12 days before the impressive Iamamiwhoami take the stage and make their “IRL-debut” for Sweden’s Way Out West music festival, they descended upon us a log in to their YouTube account and upload to Amazon & iTunes’ MP3 download sections to deliver their most electro-esque track to date entitled “Clump”.
First thing is first, remember during the 2020k review of “; John” it was said that there’s a possibility of a male vocalist going in and out of certain sections of the track? Well, we’re here to tell you that THERE IS YET ANOTHER MYSTERIOUS, DEEP, MALE SOUNDING VOCAL TRACK IN “CLUMP” AND IT’S MORE PROMINENT THAN THE ONE IN “; JOHN“. It’s still confusing thrown into the mix, unknown if the vocal track is just front-woman Jonna Lee’s vocals being pitched down and manipulated, or if a male counterpart is harmonizing with her. It’s laying too low in the mix through the first verse to really get a clear listen and while it’s heard crystal clear through the second verse, it’s so warped that it’s impossible to know if it’s Jonna or someone else involved in the project. Frustrating, but extremely intriguing. After all, it wouldn’t be Iamamiwhoami without a little mystery, correct?
Beyond the lower vocal, “Clump” once again gives us outstanding vocal production, with the majority of the track surrounding us with short vocal reverb times, allowing the dance-oriented production to surround us and take hold. During the breakdown, vocals are extremely stereo oriented, with at least five layers of Jonna’s voice being fed to various sections of the stereo image, all drenched in reverb to create a dream-like state that the b-section is meant to create.
Musically, “Clump” is a well done Electronica piece and continues their departure of experimental song structure from the BOUNTY project and remains true to building a more traditional format, consisting of “verse/chorus/b-section/verse/chorus/b-section” – It’s an interesting move in that it closely relates to “; John” by maintaining a conservative flow while programming instruments and samples in an unorthodox manner, but is different in that it contains slight references to the trance genre, with many of the synths repeating melodic phrases several times before slowly morphing into the next section of the track.
Interestingly enough, if you listen closely and loudly enough, there are more synth layers than meets the eye. The main one, a more low end oriented synth with a slower attack time and a bump of EQ in the mid-range creates one of the main melodic lines of the song, with a higher synth peeking in and out of the track at several moments during the beginning of the second verse, with a more prominent pad leading it’s way through the chorus before dropping off at the sound of a bass-drop to give way for the b-section. What makes the synthesizers even more interesting is that it doesn’t sound like too many different synths are playing at the same time, but the notes played on the instrument and the settings placed within the parameters of it create the illusion of a more dense environment. Smart work!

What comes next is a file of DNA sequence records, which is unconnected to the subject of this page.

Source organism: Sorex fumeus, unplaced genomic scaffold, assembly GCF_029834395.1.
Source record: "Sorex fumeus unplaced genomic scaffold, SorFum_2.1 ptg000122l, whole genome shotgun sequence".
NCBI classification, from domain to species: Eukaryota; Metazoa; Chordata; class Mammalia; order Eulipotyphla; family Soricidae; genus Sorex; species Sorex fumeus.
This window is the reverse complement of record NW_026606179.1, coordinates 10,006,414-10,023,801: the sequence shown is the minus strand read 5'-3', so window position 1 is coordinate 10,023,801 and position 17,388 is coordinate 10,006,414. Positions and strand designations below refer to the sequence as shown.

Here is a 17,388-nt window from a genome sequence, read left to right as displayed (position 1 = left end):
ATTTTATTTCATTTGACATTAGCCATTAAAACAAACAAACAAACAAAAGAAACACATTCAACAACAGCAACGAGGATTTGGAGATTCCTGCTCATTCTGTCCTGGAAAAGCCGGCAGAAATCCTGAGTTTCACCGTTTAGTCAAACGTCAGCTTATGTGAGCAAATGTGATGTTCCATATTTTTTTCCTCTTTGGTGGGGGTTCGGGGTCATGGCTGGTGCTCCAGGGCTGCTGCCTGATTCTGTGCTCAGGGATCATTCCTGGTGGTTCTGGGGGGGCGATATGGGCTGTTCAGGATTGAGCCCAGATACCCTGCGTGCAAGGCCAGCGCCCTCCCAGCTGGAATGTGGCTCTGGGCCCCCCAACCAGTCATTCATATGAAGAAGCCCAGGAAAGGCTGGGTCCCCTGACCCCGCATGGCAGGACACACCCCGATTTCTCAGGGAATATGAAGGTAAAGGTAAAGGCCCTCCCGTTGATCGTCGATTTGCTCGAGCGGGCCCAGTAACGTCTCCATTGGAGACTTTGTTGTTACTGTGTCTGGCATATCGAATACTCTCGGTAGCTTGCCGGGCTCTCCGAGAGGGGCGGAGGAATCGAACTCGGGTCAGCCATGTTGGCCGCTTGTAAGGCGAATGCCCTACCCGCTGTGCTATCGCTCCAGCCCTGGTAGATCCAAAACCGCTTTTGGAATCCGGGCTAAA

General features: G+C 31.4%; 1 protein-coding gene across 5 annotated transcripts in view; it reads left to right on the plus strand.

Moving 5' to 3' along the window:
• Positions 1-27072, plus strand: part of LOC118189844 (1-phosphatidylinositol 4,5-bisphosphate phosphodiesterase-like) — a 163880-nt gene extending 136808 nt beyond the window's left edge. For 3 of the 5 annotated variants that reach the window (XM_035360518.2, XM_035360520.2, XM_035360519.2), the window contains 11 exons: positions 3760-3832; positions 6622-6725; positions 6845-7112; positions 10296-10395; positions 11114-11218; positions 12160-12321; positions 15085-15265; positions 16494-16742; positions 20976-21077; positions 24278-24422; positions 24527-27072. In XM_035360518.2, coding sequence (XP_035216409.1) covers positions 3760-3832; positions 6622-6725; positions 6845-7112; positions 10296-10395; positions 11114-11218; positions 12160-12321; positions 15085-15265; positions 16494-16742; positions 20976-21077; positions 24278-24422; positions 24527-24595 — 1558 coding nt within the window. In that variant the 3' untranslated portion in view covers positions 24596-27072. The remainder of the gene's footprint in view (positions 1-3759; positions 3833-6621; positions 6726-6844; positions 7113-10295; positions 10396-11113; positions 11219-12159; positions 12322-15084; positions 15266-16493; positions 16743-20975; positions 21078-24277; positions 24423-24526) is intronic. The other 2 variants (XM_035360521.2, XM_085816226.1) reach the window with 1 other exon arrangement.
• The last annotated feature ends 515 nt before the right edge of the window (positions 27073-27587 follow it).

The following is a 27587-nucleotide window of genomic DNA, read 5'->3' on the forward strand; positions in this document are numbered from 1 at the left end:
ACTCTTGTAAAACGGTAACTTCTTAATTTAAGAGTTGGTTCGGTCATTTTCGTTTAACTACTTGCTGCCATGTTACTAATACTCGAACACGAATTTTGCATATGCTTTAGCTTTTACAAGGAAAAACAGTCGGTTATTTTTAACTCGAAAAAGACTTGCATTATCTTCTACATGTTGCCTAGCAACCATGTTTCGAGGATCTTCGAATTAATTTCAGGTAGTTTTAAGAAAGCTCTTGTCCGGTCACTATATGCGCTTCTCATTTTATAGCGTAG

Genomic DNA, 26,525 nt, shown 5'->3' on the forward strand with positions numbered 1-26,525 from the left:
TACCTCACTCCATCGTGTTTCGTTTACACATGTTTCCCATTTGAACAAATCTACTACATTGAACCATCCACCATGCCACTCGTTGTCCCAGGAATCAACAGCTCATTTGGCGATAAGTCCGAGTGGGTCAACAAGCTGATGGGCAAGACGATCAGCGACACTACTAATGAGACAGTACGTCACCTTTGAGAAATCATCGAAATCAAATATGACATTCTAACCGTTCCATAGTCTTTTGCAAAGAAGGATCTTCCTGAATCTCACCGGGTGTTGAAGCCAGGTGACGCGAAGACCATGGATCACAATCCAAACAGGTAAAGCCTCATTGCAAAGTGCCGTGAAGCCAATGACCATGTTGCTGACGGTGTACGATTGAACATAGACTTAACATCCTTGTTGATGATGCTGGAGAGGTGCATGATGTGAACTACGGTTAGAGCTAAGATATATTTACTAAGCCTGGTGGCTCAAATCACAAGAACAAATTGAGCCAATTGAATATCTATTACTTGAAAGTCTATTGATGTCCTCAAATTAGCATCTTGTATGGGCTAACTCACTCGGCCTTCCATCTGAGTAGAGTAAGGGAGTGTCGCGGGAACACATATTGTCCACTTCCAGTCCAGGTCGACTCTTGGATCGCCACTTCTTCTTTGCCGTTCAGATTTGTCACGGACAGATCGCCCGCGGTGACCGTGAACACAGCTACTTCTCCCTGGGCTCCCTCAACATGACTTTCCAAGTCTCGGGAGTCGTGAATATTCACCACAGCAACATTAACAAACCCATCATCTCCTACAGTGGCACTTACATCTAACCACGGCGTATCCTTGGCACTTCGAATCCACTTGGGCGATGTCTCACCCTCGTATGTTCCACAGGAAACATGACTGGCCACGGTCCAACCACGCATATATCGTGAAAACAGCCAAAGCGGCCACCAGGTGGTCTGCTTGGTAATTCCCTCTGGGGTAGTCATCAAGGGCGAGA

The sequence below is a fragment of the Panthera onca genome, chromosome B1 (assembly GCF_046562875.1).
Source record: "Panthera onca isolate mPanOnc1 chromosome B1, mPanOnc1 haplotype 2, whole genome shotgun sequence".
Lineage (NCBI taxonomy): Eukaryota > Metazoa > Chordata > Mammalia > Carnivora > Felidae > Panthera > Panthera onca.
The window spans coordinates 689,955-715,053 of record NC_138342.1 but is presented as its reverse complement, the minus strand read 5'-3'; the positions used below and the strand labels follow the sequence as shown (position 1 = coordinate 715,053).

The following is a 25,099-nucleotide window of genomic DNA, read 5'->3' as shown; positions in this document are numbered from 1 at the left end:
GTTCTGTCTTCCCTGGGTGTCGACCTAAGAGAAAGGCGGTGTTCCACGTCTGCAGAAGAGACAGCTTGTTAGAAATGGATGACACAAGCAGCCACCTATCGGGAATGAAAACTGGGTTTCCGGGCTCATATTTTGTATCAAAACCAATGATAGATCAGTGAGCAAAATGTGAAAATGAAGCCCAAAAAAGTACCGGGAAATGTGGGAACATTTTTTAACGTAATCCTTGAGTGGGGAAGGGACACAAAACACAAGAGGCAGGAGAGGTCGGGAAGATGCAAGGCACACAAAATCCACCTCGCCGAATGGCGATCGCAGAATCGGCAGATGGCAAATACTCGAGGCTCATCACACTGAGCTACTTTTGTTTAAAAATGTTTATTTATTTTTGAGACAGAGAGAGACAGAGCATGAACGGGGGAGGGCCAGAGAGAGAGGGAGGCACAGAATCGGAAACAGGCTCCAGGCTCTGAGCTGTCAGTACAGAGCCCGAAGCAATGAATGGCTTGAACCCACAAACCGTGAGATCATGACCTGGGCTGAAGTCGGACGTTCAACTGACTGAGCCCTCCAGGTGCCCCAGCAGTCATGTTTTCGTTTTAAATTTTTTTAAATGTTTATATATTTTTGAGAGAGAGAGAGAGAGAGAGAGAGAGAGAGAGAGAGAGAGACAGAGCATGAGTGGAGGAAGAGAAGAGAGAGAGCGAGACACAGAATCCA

Since the track is mainly trace driven, “Clump” maintains a signature Iamamiwhoami style by utilizing sound effects, ambiance and interesting keyboard stutters that sounds like something The Doors would include on a 21st century downtempo remix of “Touch Me”. Without the subtle synth pad floating through the background of the verses, the airy exhale-industrial sound effects, and reverb on the sampled hi-hat, it’d be a very sparse and open track and that’s the last thing you think of when you hear the word clump, so while the mix may sound cluttered and busy during some portions of it’s 4-minute and 27-second run, it all seems part of the bigger picture.
A four-to-the-floor, very compressed, dance oriented kick is also used as a way to keep focus, drive the song as a whole and appeal to the Electronic vibe they’ve created for themselves. The kick also sounds strikingly familiar to the one used in “; John”, so it’s very probable that it was used to keep a cohesive musical theme together during these new era of tracks.
Finally, in the realm of the rhythmic section of “Clump,” there is a higher frequency hit that follows every single snare drum hit, which gives it a more layered and industrial sense of direction, and a 16th note, extremely wet sounding tap that surrounds the majority of the track, that helps aid bass and kick.
“Clump” is yet another fantastic step forward in the Iamamiwhoami project and it’s interesting to see the video, musical, and lyrical double meanings that are cleverly thought out and presented. We here at 2020k still claim this project to be the most forward-thinking and artistic project in music at the moment and are watching out for what happes next. Bring out Way Out West!
Also, be sure to check out ForsakenOrder’s video analysis on “Clump”. This blogger does one for every Iam video and is always fantastically thorough in his findings and is the 2020k-audio counterpart to the video theories on Iamamiwhoami.
And what do you think of the track? C’mon! I know the clumpers love to chat it up when it comes to everything surrounding this project (remember, I’m RJ Eclectica in the comments section on Youtube!) Drop a comment on 2020k and let us know your thoughts! And don’t forget to like us on Facebook and follow us on twitter!